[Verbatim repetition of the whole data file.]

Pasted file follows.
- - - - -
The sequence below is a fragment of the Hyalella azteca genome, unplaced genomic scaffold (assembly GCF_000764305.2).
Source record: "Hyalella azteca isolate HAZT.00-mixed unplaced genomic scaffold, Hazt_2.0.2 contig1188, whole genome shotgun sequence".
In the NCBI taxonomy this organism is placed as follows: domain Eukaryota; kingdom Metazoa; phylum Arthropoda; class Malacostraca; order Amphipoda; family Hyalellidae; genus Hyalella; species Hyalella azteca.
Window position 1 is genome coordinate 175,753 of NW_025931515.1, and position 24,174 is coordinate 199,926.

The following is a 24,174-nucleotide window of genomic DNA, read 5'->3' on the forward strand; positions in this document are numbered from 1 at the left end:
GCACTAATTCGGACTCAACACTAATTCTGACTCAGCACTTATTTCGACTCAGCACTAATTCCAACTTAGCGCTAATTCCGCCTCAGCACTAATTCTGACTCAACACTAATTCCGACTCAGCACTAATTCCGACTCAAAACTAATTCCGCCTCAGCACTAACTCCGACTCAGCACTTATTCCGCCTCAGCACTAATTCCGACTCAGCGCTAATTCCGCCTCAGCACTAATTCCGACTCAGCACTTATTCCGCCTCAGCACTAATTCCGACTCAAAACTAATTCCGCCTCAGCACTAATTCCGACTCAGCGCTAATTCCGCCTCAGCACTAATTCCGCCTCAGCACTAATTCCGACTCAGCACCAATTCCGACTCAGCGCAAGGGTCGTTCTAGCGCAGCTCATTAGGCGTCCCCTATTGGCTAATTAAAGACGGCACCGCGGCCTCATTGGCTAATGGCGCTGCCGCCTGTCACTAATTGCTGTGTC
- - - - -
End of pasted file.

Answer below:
The sequence below is a fragment of the Hyalella azteca genome, unplaced genomic scaffold (assembly GCF_000764305.2).
Source record: "Hyalella azteca isolate HAZT.00-mixed unplaced genomic scaffold, Hazt_2.0.2 contig1188, whole genome shotgun sequence".
In the NCBI taxonomy this organism is placed as follows: domain Eukaryota; kingdom Metazoa; phylum Arthropoda; class Malacostraca; order Amphipoda; family Hyalellidae; genus Hyalella; species Hyalella azteca.
Window position 1 is genome coordinate 175,753 of NW_025931515.1, and position 24,174 is coordinate 199,926.

The following is a 24,174-nucleotide window of genomic DNA, read 5'->3' on the forward strand; positions in this document are numbered from 1 at the left end:
GCACTAATTCGGACTCAACACTAATTCTGACTCAGCACTTATTTCGACTCAGCACTAATTCCAACTTAGCGCTAATTCCGCCTCAGCACTAATTCTGACTCAACACTAATTCCGACTCAGCACTAATTCCGACTCAAAACTAATTCCGCCTCAGCACTAACTCCGACTCAGCACTTATTCCGCCTCAGCACTAATTCCGACTCAGCGCTAATTCCGCCTCAGCACTAATTCCGACTCAGCACTTATTCCGCCTCAGCACTAATTCCGACTCAAAACTAATTCCGCCTCAGCACTAATTCCGACTCAGCGCTAATTCCGCCTCAGCACTAATTCCGCCTCAGCACTAATTCCGACTCAGCACCAATTCCGACTCAGCGCAAGGGTCGTTCTAGCGCAGCTCATTAGGCGTCCCCTATTGGCTAATTAAAGACGGCACCGCGGCCTCATTGGCTAATGGCGCTGCCGCCTGTCACTAATTGCTGTGTC